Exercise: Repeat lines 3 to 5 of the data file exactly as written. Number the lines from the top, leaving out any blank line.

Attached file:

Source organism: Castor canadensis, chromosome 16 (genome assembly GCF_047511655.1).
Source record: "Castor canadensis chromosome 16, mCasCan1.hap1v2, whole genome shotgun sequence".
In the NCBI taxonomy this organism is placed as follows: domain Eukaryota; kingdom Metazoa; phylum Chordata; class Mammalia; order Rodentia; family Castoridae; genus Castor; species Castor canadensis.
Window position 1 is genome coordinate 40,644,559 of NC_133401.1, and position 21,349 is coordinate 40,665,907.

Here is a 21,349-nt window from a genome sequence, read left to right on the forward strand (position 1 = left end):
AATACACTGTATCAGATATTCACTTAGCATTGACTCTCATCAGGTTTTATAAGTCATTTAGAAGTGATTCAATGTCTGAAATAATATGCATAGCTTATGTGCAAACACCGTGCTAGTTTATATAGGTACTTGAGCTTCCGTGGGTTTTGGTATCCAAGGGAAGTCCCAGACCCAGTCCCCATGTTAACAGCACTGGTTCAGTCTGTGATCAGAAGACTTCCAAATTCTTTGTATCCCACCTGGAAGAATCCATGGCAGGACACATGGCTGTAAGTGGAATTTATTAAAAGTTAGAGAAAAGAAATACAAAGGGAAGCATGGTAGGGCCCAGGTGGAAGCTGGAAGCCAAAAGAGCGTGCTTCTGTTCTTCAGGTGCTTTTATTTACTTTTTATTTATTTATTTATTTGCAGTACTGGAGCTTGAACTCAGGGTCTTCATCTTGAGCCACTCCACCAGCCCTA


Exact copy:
In the NCBI taxonomy this organism is placed as follows: domain Eukaryota; kingdom Metazoa; phylum Chordata; class Mammalia; order Rodentia; family Castoridae; genus Castor; species Castor canadensis.
Window position 1 is genome coordinate 40,644,559 of NC_133401.1, and position 21,349 is coordinate 40,665,907.

Here is a 21,349-nt window from a genome sequence, read left to right on the forward strand (position 1 = left end):